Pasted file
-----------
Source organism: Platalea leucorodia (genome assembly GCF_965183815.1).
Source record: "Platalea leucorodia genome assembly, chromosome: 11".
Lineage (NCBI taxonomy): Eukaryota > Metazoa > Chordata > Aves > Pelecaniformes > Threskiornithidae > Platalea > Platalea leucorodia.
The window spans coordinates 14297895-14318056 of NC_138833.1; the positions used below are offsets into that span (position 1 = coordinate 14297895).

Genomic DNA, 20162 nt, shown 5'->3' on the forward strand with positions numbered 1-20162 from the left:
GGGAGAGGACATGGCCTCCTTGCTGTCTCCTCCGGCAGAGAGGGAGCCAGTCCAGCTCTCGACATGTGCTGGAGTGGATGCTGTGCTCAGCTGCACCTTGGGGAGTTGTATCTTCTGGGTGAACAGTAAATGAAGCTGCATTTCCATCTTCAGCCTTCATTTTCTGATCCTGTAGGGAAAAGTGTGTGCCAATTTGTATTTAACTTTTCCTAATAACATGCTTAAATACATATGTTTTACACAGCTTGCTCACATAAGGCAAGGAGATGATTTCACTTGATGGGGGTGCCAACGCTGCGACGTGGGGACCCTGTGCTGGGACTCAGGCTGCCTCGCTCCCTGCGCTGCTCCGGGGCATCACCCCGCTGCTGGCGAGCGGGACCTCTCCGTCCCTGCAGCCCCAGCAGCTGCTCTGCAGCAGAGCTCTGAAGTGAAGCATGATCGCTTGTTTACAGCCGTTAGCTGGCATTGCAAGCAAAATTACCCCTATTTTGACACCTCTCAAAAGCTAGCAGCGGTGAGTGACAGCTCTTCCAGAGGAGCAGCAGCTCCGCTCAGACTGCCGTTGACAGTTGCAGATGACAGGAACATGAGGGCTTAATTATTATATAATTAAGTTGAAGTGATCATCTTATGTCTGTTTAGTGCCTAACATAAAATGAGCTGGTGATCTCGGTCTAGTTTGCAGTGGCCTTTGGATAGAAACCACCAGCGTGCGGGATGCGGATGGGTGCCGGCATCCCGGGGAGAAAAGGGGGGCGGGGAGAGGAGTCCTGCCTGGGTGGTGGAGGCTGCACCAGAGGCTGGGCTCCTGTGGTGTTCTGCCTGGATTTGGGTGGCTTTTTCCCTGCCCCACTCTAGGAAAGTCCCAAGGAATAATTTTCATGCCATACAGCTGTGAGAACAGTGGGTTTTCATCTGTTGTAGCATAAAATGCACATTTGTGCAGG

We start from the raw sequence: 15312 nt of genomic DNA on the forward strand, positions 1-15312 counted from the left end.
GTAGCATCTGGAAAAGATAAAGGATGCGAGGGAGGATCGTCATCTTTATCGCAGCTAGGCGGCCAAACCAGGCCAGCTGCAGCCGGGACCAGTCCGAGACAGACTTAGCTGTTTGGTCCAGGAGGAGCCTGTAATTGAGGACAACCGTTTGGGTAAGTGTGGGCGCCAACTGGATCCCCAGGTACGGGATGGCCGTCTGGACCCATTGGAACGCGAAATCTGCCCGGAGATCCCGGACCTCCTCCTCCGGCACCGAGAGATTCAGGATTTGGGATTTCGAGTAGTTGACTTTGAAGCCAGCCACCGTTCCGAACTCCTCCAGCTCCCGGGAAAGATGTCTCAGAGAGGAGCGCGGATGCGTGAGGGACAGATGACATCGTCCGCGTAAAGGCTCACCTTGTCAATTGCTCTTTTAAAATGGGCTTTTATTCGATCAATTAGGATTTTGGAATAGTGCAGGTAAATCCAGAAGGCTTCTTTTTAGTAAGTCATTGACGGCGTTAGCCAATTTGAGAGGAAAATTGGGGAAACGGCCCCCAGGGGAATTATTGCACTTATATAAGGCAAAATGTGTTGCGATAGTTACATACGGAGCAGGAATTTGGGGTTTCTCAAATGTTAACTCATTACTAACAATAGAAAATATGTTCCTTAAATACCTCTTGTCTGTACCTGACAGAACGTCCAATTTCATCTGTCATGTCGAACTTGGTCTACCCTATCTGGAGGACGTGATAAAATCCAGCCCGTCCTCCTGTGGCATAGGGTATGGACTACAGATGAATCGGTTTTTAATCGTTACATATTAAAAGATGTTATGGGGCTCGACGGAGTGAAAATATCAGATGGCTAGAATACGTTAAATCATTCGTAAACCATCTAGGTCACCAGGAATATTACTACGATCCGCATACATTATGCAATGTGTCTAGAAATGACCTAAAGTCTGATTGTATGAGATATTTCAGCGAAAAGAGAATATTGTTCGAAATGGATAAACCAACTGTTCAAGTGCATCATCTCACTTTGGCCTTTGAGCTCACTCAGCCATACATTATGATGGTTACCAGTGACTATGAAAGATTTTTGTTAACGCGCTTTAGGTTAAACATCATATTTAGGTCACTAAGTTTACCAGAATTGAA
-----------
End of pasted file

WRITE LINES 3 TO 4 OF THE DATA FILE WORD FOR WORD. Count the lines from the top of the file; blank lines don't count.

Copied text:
Lineage (NCBI taxonomy): Eukaryota > Metazoa > Chordata > Aves > Pelecaniformes > Threskiornithidae > Platalea > Platalea leucorodia.
The window spans coordinates 14297895-14318056 of NC_138833.1; the positions used below are offsets into that span (position 1 = coordinate 14297895).